Let’s say a particular image’s format is incompatible with browsers. This usually pops up when older browsers have to render images in newer formats. In such cases, use the code below:

<source type="image/svg" src="logo.svg" />
<source type="image/png" src="logo.png" />
<img src="logo.gif" alt="RadWolf, Inc." />


Note: Replace alt=”RadWolf, Inc.” with the relevant image name.

In case the browser cannot decipher the image/svg media type, it skips the first source. If it can’t work with image/png, then it ends up using the .gif file.

How to make background images responsive

Here’s how to create responsive background images with CSS:

  • Use the background-size property to encompass the viewport. Give this property a cover value that will tell a browser to scale the background image’s heights and width so that they always remain equal to or greater than the height/width of the device viewport.
  • Use a media query to offer scaled-down versions of the background image for mobile device screens. This is an optional step; given the widespread usage of mobile devices, it should be incorporated into the process.


<!doctype html>
...Your content here...


The background image goes in the body element so that it always covers the full browser viewport.

Note that the code will also work perfectly on block-level elements (a div or form). As long as the height and width of the block-level container is fluid, the background image will scale in order to cover the container in its entirety.

Now, declare the style rule for the body element with:

body {
/* Location of the image */
background-image: url(images/background-photo.jpg);

/* Background image is centered vertically and horizontally at all times */
background-position: center center;

/* Background image doesn't tile */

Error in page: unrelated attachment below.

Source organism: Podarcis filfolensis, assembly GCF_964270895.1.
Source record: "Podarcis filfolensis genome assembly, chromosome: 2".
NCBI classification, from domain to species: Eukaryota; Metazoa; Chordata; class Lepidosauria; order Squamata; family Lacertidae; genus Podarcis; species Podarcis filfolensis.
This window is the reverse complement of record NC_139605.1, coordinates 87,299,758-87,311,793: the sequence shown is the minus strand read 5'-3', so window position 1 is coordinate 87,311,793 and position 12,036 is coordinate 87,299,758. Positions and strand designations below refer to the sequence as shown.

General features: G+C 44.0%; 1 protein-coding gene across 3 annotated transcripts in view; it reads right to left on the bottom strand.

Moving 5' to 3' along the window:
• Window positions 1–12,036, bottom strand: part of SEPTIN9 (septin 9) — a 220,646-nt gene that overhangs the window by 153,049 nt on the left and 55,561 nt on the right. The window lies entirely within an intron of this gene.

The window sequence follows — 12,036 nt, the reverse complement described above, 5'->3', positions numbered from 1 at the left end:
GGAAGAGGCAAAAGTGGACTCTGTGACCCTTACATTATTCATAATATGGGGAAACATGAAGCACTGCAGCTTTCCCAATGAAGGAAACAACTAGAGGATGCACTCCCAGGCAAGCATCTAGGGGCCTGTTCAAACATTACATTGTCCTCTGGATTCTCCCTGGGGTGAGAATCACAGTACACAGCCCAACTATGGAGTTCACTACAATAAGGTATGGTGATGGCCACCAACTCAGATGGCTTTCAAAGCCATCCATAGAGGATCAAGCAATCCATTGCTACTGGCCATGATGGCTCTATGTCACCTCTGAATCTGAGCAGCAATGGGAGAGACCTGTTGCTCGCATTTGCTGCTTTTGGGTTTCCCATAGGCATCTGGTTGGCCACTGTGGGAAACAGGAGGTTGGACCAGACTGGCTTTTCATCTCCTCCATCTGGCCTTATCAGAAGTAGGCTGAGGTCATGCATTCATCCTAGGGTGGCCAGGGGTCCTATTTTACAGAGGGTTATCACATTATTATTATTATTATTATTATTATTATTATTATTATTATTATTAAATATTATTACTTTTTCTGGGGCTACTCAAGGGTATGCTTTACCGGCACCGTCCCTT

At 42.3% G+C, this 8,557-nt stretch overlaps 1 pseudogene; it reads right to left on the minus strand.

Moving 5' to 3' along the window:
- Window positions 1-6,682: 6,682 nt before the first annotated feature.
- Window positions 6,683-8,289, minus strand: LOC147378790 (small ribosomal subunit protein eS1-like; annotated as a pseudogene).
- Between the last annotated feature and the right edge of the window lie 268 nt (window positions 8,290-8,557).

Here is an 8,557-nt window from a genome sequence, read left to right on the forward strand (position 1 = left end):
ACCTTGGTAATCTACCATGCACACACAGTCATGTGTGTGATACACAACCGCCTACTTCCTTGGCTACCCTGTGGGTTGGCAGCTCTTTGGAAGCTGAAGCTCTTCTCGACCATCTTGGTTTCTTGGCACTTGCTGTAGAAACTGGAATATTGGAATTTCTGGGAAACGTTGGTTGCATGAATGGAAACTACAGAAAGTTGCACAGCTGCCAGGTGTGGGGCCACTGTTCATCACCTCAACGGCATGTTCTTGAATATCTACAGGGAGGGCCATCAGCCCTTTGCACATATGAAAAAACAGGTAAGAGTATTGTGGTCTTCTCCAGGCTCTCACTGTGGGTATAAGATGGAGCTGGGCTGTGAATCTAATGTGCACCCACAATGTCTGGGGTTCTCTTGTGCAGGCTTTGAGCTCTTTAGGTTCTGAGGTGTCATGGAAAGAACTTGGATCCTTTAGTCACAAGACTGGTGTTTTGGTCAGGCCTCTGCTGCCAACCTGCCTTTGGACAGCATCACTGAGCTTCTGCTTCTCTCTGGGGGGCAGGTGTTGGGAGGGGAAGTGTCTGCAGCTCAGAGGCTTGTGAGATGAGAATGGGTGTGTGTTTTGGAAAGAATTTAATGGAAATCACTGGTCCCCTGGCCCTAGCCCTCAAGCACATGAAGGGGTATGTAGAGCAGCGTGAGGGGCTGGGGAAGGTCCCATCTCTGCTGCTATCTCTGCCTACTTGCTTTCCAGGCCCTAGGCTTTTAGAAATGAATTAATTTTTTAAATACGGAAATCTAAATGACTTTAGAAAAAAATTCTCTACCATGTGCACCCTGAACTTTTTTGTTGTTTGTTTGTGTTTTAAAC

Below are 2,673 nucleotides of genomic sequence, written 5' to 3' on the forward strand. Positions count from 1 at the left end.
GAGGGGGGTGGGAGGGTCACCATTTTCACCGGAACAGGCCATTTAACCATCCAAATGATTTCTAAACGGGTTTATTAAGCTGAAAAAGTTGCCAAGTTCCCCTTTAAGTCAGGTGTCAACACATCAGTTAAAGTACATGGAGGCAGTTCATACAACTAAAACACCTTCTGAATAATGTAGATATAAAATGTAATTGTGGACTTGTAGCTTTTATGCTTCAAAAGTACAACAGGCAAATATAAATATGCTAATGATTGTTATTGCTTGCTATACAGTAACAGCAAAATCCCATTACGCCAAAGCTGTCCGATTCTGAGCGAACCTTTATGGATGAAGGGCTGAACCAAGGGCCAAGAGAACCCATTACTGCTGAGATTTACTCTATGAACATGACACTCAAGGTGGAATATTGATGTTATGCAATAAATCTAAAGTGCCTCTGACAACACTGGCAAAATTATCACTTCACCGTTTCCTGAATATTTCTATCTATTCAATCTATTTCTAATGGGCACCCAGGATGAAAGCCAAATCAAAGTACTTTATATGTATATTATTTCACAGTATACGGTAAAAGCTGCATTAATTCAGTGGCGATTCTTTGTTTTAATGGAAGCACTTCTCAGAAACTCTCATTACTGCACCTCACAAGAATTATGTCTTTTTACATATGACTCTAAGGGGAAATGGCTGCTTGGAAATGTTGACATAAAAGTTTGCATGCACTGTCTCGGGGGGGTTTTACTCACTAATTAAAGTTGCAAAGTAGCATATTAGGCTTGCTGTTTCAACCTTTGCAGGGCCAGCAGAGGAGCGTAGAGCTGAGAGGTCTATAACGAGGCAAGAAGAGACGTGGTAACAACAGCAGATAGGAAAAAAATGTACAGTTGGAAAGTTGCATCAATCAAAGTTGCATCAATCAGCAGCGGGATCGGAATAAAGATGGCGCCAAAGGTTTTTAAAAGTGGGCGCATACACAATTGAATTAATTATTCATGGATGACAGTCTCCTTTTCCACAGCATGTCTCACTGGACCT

background-repeat: no-repeat;

/* Background image is fixed in the viewport so that it doesn't move when
the content's height is greater than the image's height */
background-attachment: fixed;

/* This is what makes the background image rescale based
on the container's size */
background-size: cover;

/* Set a background color that will be displayed
while the background image is loading */
background-color: #464646;


A few notes on the code

Pay particular attention to:

background-size: cover;

This property/value pair instructs the browser to adjust the background image so that its height and width are equal to the height and width of the element; here, the body element.

However, if the background image is smaller than the body element, the browsers will programmatically expand the image dimensions. Magnifying an image beyond its natural dimension usually causes it to degrade. This scenario usually pops up on high-res screens or on pages with far too much content.

To avoid this, try to use an image large enough for most screen sizes and resolutions.

Now look at:

background-position: center center;

This is used to ensure that the background image always remains at the center of the viewport.

Next, look at:

img {
width: 70%;

A scroll bar appears in cases where the content height is more than that of the visible viewport. But the background image must stay in its position even if the user scrolls down. Setting the background-attachment property (as done above) ensures this.

Test Image Responsiveness on Real Devices

Shaping and incorporating appropriate code to implement responsive images for all possible devices is not humanly possible. The best option is to deploy code, media queries, and breakpoints that fit the device preferences of the target audience. Additionally, keeping images adjustable and adaptable to change would also help accomplish more in the long term with reasonable levels of effort.

Once images have been rendered responsive, remember to test them on real devices to check their responsiveness. Depending on the number of screen sizes in question, checking responsive design is easiest when using a real device cloud.

BrowserStack offers 3000+ real browsers and devices for instant, on-demand cross-browser testing on the cloud. Simply sign up for free, choose from among the latest devices, navigate to the relevant website, and start verifying its responsive design.

Try BrowserStack for Free

BrowserStack’s responsive design checker provides an easy way to verify the responsive design. Simply enter the URL, click Check and receive a view of the site on multiple real devices, both desktop, and mobile. Ensure that your responsive design breakpoints are placed accurately and facilitate the most satisfying user experience that they possibly can.